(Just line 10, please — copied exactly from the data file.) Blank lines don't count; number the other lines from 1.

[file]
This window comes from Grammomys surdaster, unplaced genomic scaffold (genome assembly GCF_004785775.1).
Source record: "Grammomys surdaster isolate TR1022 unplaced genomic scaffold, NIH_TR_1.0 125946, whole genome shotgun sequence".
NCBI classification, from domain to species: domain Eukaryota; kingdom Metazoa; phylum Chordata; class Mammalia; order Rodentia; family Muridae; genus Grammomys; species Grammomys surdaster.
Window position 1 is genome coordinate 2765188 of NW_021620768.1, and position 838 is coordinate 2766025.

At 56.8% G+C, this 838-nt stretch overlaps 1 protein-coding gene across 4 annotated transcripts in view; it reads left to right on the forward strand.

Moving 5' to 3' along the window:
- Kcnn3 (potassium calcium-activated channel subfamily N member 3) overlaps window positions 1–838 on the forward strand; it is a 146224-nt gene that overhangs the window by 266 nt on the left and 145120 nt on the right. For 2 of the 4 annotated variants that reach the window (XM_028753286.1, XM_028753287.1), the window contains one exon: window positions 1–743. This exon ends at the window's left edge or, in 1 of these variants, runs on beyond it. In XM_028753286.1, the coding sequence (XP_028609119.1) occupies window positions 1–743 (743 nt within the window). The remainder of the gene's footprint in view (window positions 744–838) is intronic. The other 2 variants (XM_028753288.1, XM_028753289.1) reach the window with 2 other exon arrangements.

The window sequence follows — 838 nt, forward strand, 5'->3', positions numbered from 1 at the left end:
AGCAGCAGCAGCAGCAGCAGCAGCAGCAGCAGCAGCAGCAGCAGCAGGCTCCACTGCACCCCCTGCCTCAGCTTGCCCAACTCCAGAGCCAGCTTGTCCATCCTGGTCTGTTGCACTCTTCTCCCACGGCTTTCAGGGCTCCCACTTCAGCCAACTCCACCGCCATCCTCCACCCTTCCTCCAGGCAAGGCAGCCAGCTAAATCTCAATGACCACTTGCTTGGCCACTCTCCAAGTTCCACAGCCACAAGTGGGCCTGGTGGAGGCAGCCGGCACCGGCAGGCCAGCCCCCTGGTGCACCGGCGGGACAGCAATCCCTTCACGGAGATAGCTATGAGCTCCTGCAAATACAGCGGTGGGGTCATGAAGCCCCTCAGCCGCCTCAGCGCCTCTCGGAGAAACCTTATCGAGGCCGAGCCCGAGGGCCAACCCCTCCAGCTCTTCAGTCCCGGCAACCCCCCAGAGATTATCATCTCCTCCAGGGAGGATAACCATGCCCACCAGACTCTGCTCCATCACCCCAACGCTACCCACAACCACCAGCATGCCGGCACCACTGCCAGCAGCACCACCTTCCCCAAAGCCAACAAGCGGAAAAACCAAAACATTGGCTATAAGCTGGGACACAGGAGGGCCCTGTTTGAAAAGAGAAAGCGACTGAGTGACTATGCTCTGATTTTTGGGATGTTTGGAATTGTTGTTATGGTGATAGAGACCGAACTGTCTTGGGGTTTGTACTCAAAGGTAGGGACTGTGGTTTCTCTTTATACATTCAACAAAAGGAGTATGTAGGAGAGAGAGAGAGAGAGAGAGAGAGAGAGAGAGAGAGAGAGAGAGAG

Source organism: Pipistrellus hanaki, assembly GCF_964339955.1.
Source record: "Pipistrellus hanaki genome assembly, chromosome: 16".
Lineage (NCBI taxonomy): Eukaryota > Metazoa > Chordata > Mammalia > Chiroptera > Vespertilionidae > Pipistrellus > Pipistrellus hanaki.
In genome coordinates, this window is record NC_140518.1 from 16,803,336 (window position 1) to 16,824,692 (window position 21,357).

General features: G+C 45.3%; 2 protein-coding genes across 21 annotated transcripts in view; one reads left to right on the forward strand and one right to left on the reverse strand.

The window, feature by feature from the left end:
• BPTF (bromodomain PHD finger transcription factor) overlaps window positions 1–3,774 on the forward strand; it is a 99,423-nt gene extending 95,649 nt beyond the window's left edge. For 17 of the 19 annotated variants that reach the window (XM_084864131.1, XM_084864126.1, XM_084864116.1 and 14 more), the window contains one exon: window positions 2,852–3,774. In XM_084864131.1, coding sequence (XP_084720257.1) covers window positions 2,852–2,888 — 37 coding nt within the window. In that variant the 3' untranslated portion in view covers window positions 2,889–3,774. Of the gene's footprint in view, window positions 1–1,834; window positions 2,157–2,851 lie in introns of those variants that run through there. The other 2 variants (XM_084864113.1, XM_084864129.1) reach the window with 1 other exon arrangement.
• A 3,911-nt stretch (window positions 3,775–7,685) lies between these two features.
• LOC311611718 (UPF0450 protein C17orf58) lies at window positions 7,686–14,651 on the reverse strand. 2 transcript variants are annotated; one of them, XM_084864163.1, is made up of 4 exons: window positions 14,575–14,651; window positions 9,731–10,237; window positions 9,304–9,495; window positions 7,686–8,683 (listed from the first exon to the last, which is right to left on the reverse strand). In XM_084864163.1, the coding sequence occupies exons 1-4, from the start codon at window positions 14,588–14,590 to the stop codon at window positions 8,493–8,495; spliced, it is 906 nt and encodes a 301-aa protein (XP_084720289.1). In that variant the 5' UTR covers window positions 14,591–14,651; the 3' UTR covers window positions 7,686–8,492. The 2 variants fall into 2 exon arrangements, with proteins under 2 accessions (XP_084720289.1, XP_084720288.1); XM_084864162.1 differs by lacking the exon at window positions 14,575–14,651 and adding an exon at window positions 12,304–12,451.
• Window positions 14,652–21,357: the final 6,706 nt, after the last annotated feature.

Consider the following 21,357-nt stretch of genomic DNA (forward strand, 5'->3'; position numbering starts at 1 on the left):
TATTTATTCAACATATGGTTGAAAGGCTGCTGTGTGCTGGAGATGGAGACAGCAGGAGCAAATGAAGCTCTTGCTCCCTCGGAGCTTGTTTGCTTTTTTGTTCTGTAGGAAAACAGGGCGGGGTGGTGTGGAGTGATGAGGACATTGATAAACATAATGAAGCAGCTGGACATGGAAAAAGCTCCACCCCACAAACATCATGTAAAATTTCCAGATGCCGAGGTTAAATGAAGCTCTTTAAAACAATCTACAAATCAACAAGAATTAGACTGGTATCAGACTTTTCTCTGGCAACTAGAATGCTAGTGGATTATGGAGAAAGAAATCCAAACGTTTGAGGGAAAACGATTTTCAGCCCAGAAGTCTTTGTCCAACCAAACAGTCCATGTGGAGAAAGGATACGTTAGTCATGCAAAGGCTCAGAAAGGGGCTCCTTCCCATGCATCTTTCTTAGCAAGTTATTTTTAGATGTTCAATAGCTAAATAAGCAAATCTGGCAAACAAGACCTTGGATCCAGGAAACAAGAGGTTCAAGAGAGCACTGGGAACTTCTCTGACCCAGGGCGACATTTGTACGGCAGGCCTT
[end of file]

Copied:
Source organism: Pipistrellus hanaki, assembly GCF_964339955.1.